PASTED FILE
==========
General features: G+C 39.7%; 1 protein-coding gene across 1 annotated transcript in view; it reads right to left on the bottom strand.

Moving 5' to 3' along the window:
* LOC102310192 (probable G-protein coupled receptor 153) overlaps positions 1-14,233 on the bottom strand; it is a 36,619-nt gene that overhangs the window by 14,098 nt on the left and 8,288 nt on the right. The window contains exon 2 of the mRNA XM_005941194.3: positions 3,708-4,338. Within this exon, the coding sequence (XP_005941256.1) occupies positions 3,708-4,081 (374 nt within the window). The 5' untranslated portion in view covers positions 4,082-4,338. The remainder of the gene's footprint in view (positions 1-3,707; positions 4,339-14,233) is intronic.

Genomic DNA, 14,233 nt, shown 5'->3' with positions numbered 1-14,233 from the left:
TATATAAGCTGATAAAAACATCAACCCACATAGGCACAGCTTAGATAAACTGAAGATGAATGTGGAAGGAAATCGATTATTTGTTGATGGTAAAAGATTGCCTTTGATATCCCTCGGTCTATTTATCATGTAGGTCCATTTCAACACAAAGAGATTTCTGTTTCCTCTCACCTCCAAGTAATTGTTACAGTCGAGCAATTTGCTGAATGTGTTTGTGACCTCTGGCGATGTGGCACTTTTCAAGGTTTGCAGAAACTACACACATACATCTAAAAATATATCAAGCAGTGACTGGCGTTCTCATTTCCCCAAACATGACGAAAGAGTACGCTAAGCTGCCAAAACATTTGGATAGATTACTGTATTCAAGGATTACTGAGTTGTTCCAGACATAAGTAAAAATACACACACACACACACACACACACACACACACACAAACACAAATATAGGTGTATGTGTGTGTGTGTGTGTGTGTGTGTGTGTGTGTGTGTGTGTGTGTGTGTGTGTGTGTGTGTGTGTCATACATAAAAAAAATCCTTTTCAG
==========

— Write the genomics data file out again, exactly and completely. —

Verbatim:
General features: G+C 39.7%; 1 protein-coding gene across 1 annotated transcript in view; it reads right to left on the bottom strand.

Moving 5' to 3' along the window:
* LOC102310192 (probable G-protein coupled receptor 153) overlaps positions 1-14,233 on the bottom strand; it is a 36,619-nt gene that overhangs the window by 14,098 nt on the left and 8,288 nt on the right. The window contains exon 2 of the mRNA XM_005941194.3: positions 3,708-4,338. Within this exon, the coding sequence (XP_005941256.1) occupies positions 3,708-4,081 (374 nt within the window). The 5' untranslated portion in view covers positions 4,082-4,338. The remainder of the gene's footprint in view (positions 1-3,707; positions 4,339-14,233) is intronic.

Genomic DNA, 14,233 nt, shown 5'->3' with positions numbered 1-14,233 from the left:
TATATAAGCTGATAAAAACATCAACCCACATAGGCACAGCTTAGATAAACTGAAGATGAATGTGGAAGGAAATCGATTATTTGTTGATGGTAAAAGATTGCCTTTGATATCCCTCGGTCTATTTATCATGTAGGTCCATTTCAACACAAAGAGATTTCTGTTTCCTCTCACCTCCAAGTAATTGTTACAGTCGAGCAATTTGCTGAATGTGTTTGTGACCTCTGGCGATGTGGCACTTTTCAAGGTTTGCAGAAACTACACACATACATCTAAAAATATATCAAGCAGTGACTGGCGTTCTCATTTCCCCAAACATGACGAAAGAGTACGCTAAGCTGCCAAAACATTTGGATAGATTACTGTATTCAAGGATTACTGAGTTGTTCCAGACATAAGTAAAAATACACACACACACACACACACACACACACACACACAAACACAAATATAGGTGTATGTGTGTGTGTGTGTGTGTGTGTGTGTGTGTGTGTGTGTGTGTGTGTGTGTGTGTGTGTGTGTGTCATACATAAAAAAAATCCTTTTCAG